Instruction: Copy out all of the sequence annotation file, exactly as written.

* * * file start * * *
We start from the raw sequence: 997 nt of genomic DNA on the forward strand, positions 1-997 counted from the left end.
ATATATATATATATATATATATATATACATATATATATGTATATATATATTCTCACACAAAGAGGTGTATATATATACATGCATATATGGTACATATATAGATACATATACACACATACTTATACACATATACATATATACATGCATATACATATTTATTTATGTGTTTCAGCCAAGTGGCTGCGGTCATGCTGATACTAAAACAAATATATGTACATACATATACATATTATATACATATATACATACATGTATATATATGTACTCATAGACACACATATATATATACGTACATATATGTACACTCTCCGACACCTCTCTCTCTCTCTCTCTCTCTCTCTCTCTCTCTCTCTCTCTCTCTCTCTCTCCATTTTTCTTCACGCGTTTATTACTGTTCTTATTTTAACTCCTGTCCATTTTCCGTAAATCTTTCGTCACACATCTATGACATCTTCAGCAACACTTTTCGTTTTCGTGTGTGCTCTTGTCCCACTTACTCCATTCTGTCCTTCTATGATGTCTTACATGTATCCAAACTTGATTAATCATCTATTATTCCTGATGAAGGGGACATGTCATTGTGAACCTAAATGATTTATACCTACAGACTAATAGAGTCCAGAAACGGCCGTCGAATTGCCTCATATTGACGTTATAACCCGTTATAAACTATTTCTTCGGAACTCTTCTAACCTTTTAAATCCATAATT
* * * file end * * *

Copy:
We start from the raw sequence: 997 nt of genomic DNA on the forward strand, positions 1-997 counted from the left end.
ATATATATATATATATATATATATATACATATATATATGTATATATATATTCTCACACAAAGAGGTGTATATATATACATGCATATATGGTACATATATAGATACATATACACACATACTTATACACATATACATATATACATGCATATACATATTTATTTATGTGTTTCAGCCAAGTGGCTGCGGTCATGCTGATACTAAAACAAATATATGTACATACATATACATATTATATACATATATACATACATGTATATATATGTACTCATAGACACACATATATATATACGTACATATATGTACACTCTCCGACACCTCTCTCTCTCTCTCTCTCTCTCTCTCTCTCTCTCTCTCTCTCTCTCTCTCTCCATTTTTCTTCACGCGTTTATTACTGTTCTTATTTTAACTCCTGTCCATTTTCCGTAAATCTTTCGTCACACATCTATGACATCTTCAGCAACACTTTTCGTTTTCGTGTGTGCTCTTGTCCCACTTACTCCATTCTGTCCTTCTATGATGTCTTACATGTATCCAAACTTGATTAATCATCTATTATTCCTGATGAAGGGGACATGTCATTGTGAACCTAAATGATTTATACCTACAGACTAATAGAGTCCAGAAACGGCCGTCGAATTGCCTCATATTGACGTTATAACCCGTTATAAACTATTTCTTCGGAACTCTTCTAACCTTTTAAATCCATAATT